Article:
I'm grateful for my life, the people in it, the goods and the bads, and for the possibilities of the future - whatever those may be. I've been very fortunate in many, many ways, and am truly thankful for that. As they say, "With all its sham, drudgery and broken dreams, it is still a beautiful world."

Yes, it is.

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Personal Stories
Monday, 24 November 2008 11:37:20 (Pacific Standard Time, UTC-08:00)
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 Tuesday, 18 November 2008

Portland's Shizzow, a thankfully-simple service that you can use to "shout" to your people and let them know where you are, has announced they're expanding into the California market. The service got its start here in Portland, Oregon and the team has methodically built it out and run it in the home market up until now.

The basic idea of Shizzow is this: A quick and easy social networking service that lets you quickly and easily communicate to your friends about where you are so you can spend more time face-to-face. It's really as simple as that. You don't need to know addresses, you can just provide a name. Shizzow figures out the rest. You can also add custom locations (like Greg's place, for example). There's a simple interfaces for web, mobile and SMS.

Now Shizzow has sprouted wings and is offering the service to people in California, with a focus on the San Francisco Bay Area - That's quite an expansion! The service is available for people living in either area via an invitation, which you can request here. I also have ten invitations available for anyone who asks, until they're gone. Just email me or leave a comment (be sure to provide your email address in the comment form so I can send it to you).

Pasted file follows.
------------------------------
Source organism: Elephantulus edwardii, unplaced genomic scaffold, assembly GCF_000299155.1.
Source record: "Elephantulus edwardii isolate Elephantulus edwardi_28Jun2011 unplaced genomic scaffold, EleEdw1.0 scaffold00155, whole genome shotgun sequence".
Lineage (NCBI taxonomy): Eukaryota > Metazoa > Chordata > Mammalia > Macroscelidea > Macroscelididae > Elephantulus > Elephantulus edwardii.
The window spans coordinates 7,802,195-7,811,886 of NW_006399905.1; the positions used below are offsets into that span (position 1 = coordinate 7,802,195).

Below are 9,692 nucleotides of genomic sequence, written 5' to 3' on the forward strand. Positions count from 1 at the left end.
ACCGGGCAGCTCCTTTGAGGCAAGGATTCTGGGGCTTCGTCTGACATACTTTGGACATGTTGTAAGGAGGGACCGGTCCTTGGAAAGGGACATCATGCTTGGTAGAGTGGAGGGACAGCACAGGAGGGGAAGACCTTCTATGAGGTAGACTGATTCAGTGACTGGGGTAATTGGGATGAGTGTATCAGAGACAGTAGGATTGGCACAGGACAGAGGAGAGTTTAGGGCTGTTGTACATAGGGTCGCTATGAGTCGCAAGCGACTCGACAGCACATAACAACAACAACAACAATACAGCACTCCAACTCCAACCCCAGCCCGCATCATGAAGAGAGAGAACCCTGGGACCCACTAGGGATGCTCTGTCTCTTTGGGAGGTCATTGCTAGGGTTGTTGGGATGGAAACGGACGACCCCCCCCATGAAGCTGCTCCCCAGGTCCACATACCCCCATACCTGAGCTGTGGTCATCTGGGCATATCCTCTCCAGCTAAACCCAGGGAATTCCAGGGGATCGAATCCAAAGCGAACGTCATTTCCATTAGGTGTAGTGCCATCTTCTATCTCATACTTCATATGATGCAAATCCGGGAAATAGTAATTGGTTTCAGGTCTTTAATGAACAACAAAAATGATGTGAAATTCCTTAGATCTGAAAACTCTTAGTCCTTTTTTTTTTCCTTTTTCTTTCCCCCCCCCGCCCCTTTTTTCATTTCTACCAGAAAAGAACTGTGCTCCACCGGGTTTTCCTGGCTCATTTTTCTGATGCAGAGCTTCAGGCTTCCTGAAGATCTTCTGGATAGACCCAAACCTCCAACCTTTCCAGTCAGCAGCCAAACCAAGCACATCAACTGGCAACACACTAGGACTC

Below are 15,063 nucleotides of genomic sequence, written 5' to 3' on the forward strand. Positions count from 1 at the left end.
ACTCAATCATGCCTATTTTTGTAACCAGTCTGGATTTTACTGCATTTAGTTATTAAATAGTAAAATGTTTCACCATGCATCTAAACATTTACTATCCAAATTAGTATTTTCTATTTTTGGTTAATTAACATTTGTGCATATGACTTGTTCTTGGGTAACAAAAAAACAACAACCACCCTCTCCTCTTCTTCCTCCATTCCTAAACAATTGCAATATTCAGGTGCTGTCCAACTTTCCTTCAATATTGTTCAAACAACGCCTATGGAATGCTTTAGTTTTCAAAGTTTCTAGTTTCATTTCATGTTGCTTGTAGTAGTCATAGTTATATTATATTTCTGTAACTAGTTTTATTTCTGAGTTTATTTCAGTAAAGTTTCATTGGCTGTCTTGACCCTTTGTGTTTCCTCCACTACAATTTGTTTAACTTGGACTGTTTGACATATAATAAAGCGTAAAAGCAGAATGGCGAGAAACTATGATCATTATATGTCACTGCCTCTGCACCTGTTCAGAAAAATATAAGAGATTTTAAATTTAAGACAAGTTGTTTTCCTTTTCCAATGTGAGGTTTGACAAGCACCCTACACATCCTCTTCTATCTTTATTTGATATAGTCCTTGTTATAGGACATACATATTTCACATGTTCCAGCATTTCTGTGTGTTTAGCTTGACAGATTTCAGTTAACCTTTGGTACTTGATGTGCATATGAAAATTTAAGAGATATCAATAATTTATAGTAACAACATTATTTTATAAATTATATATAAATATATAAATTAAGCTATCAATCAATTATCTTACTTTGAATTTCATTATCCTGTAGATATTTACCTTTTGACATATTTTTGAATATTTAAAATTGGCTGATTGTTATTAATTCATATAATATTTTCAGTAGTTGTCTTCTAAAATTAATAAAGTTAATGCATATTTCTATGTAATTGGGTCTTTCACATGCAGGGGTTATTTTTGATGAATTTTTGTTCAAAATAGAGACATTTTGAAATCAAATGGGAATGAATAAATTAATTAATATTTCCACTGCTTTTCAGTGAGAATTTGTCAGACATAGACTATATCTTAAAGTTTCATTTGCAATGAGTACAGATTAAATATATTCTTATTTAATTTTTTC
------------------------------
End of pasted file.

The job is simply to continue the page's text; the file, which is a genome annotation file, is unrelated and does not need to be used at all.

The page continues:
Great job by the Shizzow crew, which (it should be noted) is a small group of people that have built and run this operation outside of the their day jobs. That's how they plan to expand - Bootstrap it along and continue along the lines of their current success. I hope we'll see an API sometime soon, since that would provide the ability to deliver mobile apps and what have you, and could open up the use (and in the end enhance usability) of the system substantially. Cool stuff!

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Tuesday, 18 November 2008 21:11:57 (Pacific Standard Time, UTC-08:00)
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 Monday, 17 November 2008

I wrote all about it on my flying blog, but Sunday was an exciting and cool day, because I flew an airplane solo, all by myself with no one else in the plane, for the first time. This whole flying thing might work out, after all!

The full story is documented on my "Coordinated Flight" blog, should you care to read all about it.

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Personal Stories | Random Stuff
Monday, 17 November 2008 00:42:29 (Pacific Standard Time, UTC-08:00)
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 Friday, 07 November 2008

While at the TechEd EMEA conference is Spain this week, I had the opportunity to visit with Thomas Dawkins from Microsoft's Trustworthy Computing Group. He's the guy responsible for the Microsoft Security Assessment Tool (or MSAT for short). The MSAT is a tool that's been around for a couple of years, but it was recently updated by Thomas with some great new enhancements, including a new user interface and a stronger, more complete set of back end information.